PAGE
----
Seafood voodoo – Set lunch at Gattopardo

Posted on December 4, 2012 by Brandon

My family’s been going to Gattopardo for two years now, and I still can’t figure out why the place is never crowded. It surely can’t be the quality – chef Lino Sauro, in my opinion, serves some of the most balls-to-the-wall Italian food in the city, with achingly fresh seafood and a technique that I can only describe as Sicilian voodoo. Some diners might be scared away, I guess, by the restaurant’s hermit-esque location in the Hotel Fort Canning, or by the prices, which are a slight notch above those at other Italian heavyweights such as Pasta Brava. I’d like to persuade these people to make the journey up Fort Canning Park to try Gattopardo’s set lunch, the perfect gateway into the restaurant’s gut-busting cuisine.

Disclaimer: I’m a partisan patron, and have been a fan since my first meal there, during which our party of nine over-ordered and ended up with five pizzas, half a dozen plates of pasta, and at least a gazillion different kinds of antipasti. I’ve since learnt how to eat in moderation, and also how to navigate the large menu, sometimes ignoring it altogether and simply asking Lino to surprise me.

Il mare is the star of the kitchen and the sprawling colonial space. The day’s catch is displayed, sushi bar style, at an L-shaped counter overlooking the entrance to the kitchen, and the earnest service staff always talk up dishes such as the juicy charcoal-grilled calamari, and the capellini with bottarga and sea urchin. The uncompromising level of the seafood, from something as simple as a seasoned raw amberjack to an utterly Arcadian fish stew, continues to impress, and belies the ability of a Sicilian shokunin at the top of his game.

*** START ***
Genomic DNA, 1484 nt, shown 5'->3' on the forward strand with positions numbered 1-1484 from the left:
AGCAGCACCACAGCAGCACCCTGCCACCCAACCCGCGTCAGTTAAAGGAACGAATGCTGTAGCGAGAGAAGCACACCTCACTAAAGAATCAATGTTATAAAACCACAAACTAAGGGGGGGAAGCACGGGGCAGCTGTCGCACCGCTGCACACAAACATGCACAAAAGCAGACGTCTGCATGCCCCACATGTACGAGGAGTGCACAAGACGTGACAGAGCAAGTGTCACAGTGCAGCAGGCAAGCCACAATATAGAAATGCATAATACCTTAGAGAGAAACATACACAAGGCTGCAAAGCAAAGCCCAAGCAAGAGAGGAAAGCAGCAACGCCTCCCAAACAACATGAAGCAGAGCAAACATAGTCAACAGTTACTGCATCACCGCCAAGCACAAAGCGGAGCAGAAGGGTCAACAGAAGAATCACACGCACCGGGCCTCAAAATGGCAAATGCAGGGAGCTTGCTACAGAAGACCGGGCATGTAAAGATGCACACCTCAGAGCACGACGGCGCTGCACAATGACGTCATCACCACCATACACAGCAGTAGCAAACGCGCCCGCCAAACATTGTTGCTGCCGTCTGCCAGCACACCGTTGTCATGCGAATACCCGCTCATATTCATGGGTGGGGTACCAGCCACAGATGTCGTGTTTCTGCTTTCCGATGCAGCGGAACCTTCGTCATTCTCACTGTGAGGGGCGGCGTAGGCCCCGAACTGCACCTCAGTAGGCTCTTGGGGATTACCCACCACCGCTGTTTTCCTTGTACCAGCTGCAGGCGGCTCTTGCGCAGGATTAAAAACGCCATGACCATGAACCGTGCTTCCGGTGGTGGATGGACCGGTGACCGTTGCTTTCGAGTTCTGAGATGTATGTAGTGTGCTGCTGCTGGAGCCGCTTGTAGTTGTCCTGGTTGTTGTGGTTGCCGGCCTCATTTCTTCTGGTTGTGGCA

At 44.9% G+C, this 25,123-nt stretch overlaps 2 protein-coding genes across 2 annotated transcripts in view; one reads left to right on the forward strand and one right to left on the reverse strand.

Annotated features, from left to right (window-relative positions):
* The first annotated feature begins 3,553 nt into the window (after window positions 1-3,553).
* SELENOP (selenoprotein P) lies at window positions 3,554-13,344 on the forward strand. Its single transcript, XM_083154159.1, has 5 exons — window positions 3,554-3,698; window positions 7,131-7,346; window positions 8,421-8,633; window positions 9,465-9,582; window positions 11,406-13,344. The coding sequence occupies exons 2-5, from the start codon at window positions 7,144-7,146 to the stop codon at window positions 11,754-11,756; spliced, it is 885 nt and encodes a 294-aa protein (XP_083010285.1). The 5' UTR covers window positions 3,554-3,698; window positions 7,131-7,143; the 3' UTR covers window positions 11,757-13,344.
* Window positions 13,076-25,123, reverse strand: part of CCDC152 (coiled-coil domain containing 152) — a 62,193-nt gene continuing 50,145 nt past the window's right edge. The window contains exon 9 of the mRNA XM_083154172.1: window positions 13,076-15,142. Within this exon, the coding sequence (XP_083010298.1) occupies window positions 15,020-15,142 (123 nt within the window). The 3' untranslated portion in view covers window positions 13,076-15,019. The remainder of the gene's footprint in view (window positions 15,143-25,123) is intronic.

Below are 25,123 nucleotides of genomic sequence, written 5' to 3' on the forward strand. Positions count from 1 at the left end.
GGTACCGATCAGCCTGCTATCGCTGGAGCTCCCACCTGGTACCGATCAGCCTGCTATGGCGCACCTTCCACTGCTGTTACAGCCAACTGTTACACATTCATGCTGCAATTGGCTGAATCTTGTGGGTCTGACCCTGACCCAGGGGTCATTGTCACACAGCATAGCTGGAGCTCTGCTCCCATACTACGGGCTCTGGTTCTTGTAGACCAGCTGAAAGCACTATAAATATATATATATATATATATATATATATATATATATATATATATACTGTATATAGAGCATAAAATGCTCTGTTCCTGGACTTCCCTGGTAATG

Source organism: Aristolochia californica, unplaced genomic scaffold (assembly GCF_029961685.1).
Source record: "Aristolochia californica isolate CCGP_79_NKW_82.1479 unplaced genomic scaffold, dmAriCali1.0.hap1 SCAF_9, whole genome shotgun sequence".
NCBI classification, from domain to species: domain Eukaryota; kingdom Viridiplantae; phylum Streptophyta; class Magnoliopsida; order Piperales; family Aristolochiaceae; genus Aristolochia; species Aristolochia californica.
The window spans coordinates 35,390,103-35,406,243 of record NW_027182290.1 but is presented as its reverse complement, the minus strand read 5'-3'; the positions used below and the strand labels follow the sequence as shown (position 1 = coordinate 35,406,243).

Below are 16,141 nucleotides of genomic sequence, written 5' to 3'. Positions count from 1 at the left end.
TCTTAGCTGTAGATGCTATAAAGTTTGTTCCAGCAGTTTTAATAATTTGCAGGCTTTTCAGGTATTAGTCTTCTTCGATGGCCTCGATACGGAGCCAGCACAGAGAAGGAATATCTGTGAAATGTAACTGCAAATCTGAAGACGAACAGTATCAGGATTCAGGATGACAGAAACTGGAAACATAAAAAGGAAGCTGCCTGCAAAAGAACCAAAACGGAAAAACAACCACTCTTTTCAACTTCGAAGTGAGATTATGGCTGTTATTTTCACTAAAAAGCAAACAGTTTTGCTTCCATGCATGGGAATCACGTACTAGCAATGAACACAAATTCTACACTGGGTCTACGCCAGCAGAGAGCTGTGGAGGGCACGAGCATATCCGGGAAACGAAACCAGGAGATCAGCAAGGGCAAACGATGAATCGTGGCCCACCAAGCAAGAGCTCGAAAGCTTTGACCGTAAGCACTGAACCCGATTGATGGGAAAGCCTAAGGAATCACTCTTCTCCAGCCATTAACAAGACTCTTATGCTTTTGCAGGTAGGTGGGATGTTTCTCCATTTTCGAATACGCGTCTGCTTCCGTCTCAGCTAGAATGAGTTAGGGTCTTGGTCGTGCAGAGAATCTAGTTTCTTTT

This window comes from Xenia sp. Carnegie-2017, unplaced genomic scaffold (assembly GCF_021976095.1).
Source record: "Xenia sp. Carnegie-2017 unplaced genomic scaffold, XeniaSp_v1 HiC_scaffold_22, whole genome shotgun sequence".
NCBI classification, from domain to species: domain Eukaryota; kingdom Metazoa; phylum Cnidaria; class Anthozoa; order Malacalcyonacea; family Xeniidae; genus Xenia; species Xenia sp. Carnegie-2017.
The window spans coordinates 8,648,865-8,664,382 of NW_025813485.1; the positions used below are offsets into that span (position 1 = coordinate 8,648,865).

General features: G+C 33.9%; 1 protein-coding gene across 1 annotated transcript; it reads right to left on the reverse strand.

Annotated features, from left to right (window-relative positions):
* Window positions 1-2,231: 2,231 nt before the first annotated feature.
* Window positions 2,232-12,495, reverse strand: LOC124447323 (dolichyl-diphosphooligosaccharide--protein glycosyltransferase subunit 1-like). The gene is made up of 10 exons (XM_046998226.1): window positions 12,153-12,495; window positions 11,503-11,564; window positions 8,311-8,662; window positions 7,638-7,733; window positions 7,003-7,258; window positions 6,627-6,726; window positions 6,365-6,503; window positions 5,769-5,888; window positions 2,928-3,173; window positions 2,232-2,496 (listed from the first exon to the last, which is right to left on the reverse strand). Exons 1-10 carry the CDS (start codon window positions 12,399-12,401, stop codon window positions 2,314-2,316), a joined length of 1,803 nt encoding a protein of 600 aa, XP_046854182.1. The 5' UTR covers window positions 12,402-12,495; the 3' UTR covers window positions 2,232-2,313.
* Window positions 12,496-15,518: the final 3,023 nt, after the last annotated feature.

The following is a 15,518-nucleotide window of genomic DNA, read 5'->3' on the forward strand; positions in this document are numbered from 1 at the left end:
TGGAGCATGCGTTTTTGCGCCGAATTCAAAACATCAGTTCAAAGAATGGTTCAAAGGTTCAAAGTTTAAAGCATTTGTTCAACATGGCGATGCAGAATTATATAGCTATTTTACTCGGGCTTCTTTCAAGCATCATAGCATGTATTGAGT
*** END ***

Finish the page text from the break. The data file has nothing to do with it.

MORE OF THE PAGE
On my most recent visit, I stuck with the script and ordered only seafood-based dishes from the prix fixe menu. Some of my dining companions, though, couldn’t resist the Siren call of the à la carte dishes, and we ended up ordering a host of appetizers to share. The best of these was a platter of plump and briny Gillardeau no. 1’s, each the size of a small poached egg and almost as creamy. I’ve been told that Gillardeau is a cult bivalve brand in France; after popping a few of those juicy jewels, which are assigned numbers in inverse relation to their weights, it was easy to see why.

If the oysters were evidence of “the leopard’s” militant eye for raw produce, the rest of my meal was a masterclass in crustacean craftsmanship. A ‘lukewarm’ seafood salad starter – a meteor shower of scallops, clams, and mussels on a mountain of basil-kissed calamari – featured some of the most perfectly prepared shellfish I have ever had. Satisfyingly moist, tantalizingly fleshy, and easy on the jaw, the mussels and clams were a joy to eat; but to me, the calamari stole the show. The seasoned strips and tentacles were nothing like the overcooked, tyre-like rubbish in lesser restaurants, instead boasting a texture that approximated hamachi sashimi. Its tenderness allowed me to focus not on chewing but on savoring the gorgeous taste of the squid, blended with soothing basil and the zing of the orange zest sprinkled liberally on the plate. If there was an al dente for shellfish, Lino could write the book on it.